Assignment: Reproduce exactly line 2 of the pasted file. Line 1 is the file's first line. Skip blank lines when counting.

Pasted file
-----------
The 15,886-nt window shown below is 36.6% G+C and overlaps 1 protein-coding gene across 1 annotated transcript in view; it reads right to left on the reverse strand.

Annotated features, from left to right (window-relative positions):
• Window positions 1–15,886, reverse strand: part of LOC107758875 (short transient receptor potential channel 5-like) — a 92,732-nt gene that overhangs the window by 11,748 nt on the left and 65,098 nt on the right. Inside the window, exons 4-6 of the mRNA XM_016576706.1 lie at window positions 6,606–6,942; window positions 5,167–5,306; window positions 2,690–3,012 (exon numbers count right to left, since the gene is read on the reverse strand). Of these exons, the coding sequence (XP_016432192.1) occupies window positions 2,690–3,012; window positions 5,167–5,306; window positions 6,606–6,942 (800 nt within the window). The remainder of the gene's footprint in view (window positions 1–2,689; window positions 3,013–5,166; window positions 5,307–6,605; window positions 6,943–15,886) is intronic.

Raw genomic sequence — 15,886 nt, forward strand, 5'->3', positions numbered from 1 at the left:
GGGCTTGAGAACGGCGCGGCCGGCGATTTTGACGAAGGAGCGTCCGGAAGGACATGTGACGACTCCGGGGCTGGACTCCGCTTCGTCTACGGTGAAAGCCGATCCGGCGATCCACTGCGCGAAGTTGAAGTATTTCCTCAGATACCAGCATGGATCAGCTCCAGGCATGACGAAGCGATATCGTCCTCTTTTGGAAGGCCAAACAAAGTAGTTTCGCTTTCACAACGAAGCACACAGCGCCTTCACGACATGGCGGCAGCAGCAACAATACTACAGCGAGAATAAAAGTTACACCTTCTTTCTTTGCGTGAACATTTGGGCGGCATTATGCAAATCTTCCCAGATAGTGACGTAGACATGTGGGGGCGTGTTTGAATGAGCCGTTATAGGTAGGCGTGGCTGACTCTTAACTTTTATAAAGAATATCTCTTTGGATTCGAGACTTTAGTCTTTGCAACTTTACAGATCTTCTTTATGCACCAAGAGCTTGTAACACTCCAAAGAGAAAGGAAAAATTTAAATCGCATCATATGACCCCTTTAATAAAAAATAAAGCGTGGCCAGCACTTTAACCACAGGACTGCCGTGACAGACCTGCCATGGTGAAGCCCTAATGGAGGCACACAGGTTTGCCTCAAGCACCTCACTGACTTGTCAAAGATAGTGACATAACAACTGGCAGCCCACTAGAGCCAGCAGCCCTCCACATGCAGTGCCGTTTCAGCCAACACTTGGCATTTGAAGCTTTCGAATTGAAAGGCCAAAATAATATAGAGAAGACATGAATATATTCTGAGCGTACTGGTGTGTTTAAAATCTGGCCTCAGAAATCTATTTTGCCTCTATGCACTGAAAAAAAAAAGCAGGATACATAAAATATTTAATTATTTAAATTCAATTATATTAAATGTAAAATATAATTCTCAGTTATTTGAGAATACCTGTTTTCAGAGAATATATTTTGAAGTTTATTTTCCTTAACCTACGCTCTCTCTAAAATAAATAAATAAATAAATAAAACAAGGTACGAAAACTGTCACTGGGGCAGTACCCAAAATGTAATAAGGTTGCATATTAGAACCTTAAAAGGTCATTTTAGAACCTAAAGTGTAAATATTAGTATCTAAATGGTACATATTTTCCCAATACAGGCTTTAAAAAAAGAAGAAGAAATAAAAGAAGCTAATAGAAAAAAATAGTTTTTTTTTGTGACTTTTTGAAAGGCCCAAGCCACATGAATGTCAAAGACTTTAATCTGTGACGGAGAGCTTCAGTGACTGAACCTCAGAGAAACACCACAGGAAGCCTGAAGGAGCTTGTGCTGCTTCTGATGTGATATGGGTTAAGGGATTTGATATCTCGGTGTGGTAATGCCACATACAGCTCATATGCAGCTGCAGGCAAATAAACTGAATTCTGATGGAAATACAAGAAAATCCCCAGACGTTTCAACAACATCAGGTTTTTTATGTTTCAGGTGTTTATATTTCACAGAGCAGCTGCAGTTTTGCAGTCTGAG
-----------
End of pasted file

Annotated features, from left to right (window-relative positions):